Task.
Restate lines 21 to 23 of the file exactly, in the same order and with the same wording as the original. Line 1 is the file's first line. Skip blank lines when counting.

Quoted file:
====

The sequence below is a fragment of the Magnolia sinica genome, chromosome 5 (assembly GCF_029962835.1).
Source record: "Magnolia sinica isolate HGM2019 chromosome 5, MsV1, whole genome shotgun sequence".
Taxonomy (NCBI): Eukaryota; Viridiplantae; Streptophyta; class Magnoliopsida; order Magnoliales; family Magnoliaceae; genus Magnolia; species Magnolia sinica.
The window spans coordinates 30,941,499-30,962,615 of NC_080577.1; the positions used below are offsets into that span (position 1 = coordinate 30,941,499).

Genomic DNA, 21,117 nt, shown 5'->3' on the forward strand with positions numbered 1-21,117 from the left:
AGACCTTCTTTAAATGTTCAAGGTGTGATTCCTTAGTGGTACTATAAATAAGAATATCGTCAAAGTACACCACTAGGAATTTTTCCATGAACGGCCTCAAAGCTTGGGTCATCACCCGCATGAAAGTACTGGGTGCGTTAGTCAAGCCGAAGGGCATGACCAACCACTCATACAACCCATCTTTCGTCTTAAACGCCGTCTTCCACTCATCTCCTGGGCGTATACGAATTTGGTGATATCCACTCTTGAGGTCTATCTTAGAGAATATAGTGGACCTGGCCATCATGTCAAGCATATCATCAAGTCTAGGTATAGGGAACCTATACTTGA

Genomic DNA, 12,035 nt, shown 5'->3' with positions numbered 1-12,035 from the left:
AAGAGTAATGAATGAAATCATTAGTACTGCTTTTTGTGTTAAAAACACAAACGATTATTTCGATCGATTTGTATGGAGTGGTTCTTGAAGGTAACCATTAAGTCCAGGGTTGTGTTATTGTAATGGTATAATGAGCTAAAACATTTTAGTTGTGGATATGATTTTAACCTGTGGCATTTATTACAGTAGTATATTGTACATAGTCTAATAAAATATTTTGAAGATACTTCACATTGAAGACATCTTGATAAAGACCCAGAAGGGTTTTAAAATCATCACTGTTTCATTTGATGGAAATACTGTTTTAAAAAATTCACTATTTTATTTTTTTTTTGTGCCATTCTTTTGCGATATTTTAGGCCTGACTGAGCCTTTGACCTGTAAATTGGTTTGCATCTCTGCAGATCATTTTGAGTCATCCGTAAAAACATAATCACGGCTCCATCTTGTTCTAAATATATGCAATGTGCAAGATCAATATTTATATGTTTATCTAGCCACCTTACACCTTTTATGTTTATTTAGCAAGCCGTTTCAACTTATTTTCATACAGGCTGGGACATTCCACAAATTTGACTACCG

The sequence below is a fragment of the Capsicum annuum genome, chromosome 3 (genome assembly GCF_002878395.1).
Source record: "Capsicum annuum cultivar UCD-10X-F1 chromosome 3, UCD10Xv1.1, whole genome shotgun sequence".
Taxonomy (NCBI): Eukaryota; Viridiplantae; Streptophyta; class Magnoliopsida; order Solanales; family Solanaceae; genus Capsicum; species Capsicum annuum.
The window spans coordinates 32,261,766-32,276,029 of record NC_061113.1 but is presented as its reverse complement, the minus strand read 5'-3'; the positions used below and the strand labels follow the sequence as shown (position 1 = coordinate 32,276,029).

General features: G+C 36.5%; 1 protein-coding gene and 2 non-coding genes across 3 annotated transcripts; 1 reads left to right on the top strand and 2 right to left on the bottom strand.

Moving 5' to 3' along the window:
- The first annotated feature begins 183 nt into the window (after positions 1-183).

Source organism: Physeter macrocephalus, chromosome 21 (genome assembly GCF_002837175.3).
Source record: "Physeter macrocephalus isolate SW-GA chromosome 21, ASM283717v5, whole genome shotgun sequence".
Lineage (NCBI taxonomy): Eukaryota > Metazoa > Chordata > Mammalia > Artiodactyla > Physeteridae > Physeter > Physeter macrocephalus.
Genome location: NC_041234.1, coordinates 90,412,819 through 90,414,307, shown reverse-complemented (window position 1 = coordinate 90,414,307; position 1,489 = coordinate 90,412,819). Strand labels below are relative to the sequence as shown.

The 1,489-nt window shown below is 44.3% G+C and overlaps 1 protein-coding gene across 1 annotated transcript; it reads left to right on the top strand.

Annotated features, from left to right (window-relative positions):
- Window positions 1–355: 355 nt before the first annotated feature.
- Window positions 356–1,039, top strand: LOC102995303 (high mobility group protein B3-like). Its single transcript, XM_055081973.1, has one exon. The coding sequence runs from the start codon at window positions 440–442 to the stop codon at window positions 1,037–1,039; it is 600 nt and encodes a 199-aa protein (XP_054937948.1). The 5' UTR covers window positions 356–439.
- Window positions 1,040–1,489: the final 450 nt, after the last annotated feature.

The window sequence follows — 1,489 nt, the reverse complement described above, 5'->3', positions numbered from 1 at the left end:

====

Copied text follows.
Annotated features, from left to right (window-relative positions):
- Window positions 1–355: 355 nt before the first annotated feature.
- Window positions 356–1,039, top strand: LOC102995303 (high mobility group protein B3-like). Its single transcript, XM_055081973.1, has one exon. The coding sequence runs from the start codon at window positions 440–442 to the stop codon at window positions 1,037–1,039; it is 600 nt and encodes a 199-aa protein (XP_054937948.1). The 5' UTR covers window positions 356–439.